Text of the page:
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Google The Media Your Rights Online

Spanish Media Group Wants Gov't Help To Keep Google News In Spain 191

English-language site The Spain Report reports that Google's response to mandated payments for linking to and excerpting from Spanish news media sources — namely, shutting down Google News in Spain — doesn't sit well with Spanish Newspaper Publishers' Association, which issued a statement [Thursday] night saying that Google News was "not just the closure of another service given its dominant market position," recognising that Google's decision "will undoubtedly have a negative impact on citizens and Spanish businesses. Given the dominant position of Google (which in Spain controls almost all of the searches in the market and is an authentic gateway to the Internet), AEDE requires the intervention of Spanish and community authorities, and competition authorities, to effectively protect the rights of citizens and companies." Irene Lanzaco, a spokeswoman for AEDE, told The Spain Report by telephone that "we're not asking Google to take a step backwards, we've always been open to negotiations with Google" but, she said: "Google has not taken a neutral stance. Of course they are free to close their business, but one thing is the closure of Google News and quite another the positioning in the general index." Asked if the newspaper publishers' association had received any complaints from its members since Wednesday's announcement by Google, Mrs. Lanzaco refused to specify, but said: "Spanish publishers talk to AEDE constantly."
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Spanish Media Group Wants Gov't Help To Keep Google News In Spain

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  • by fustakrakich ( 1673220 ) on Sunday December 14, 2014 @05:43PM (#48596287) Journal

    The newspapers are the greedy ones. They want to be listed prominently for free and then charge for the content of the list! Hey, if they close the deal, great. Business is business.

  • by Anonymous Coward on Sunday December 14, 2014 @05:44PM (#48596293)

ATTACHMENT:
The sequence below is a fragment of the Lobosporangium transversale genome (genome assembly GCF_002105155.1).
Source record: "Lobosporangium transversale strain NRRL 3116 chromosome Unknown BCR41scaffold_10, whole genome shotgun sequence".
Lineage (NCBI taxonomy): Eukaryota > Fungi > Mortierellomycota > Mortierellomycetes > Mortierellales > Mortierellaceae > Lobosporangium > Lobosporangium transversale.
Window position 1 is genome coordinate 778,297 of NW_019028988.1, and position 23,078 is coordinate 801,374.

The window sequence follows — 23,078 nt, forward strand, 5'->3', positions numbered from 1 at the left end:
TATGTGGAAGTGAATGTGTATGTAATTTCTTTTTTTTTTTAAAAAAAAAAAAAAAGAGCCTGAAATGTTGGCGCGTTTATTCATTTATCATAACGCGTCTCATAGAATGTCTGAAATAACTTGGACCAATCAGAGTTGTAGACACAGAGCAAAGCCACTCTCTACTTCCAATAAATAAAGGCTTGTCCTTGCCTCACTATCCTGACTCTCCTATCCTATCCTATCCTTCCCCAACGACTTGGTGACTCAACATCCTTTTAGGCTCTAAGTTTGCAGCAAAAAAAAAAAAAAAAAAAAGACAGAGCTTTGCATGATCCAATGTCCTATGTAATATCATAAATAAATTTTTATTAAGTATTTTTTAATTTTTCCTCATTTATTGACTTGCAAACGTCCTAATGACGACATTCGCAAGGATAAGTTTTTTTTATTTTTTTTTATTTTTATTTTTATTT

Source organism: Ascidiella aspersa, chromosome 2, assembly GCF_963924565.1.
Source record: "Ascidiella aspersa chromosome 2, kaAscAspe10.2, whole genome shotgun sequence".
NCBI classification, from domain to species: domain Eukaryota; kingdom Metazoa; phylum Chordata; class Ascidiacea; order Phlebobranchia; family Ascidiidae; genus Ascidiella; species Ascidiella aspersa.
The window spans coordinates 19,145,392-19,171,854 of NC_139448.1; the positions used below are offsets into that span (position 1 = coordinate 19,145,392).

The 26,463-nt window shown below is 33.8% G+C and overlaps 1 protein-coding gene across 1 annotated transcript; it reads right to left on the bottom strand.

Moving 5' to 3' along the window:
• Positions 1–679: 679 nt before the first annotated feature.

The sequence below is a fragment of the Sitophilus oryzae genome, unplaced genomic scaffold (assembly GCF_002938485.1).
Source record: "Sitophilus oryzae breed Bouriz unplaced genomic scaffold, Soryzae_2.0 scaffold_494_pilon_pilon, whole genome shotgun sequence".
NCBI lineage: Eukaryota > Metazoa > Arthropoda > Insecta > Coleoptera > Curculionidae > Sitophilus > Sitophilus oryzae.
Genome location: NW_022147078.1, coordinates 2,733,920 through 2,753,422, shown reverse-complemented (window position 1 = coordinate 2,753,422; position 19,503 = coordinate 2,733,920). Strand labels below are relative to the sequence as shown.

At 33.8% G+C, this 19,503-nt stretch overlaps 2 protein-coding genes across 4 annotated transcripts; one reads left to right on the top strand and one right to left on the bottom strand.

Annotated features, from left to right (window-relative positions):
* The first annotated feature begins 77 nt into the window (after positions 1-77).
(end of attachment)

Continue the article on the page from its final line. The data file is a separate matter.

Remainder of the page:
Why would Google continue the service to lose money for a function they gain none through...

    • by Anonymous Coward on Sunday December 14, 2014 @05:47PM (#48596313)

      Funny thing about extortion. If the person you're trying to extort can just walk away without paying the extortion, they always do.

  • HAHA! (Score:5, Insightful)

    by Anonymous Coward on Sunday December 14, 2014 @05:46PM (#48596303)

    Be careful what you wish for because you just might get it.

    That being said, are people too stupid/too lazy to just go to the newspapers' websites and browse the articles?

    (probably...)

    • They could just use Bing instead of Google.
    • by N1AK ( 864906 )

      That being said, are people too stupid/too lazy to just go to the newspapers' websites and browse the articles?

      Well some people are stupid enough to think using news aggregators is stupid/lazy so anything is possible... Google's entire business model is collecting information together so you don't have to search through hundreds of seperate sources.

  • Imagine that! (Score:5, Insightful)

    by Frosty Piss ( 770223 ) * on Sunday December 14, 2014 @05:46PM (#48596305)

    Well imagine that, they want it all - free traffic from from Google that google has to pay for... Well, it comes full circle now.

    "Rights holders" still do not understand the equation.

    Google needs to play this card more often.

    • Re:Imagine that! (Score:5, Interesting)

      by rudy_wayne ( 414635 ) on Sunday December 14, 2014 @05:50PM (#48596343)

      Google needs to play this card more often.

      Yes, I'm glad to see someone is finally growing a pair and standing up to this nonsense.

      Funny how, just like in Germany, the newspaper publishers scream that Google is killing them, but when Google leaves they complain that Google's leaving is killing them.

      • Re:Imagine that! (Score:4, Informative)

        by BarbaraHudson ( 3785311 ) <barbarahudson@gm a i l.com> on Sunday December 14, 2014 @06:02PM (#48596407) Journal

        Google needs to play this card more often.

        Yes, I'm glad to see someone is finally growing a pair and standing up to this nonsense.

        Funny how, just like in Germany, the newspaper publishers scream that Google is killing them, but when Google leaves they complain that Google's leaving is killing them.

        They're looking to blame anyone except themselves. Google is the target du jour.

      • by AmiMoJo ( 196126 ) *

        Closing the service was a fairly extreme option. Google don't make any money directly because they don't have ads on the site... So turn on the ads for Spanish users. They make money by driving users to their other services too.

        But instead of negotiating or even trying to compromise they just took their ball and left.

        • Re:Imagine that! (Score:5, Informative)

          by jbolden ( 176878 ) on Sunday December 14, 2014 @06:13PM (#48596471) Homepage

          The publishers didn't attempt to negotiate. They were passing laws / regulations. Negotiations happen between parties on a relatively equal footing.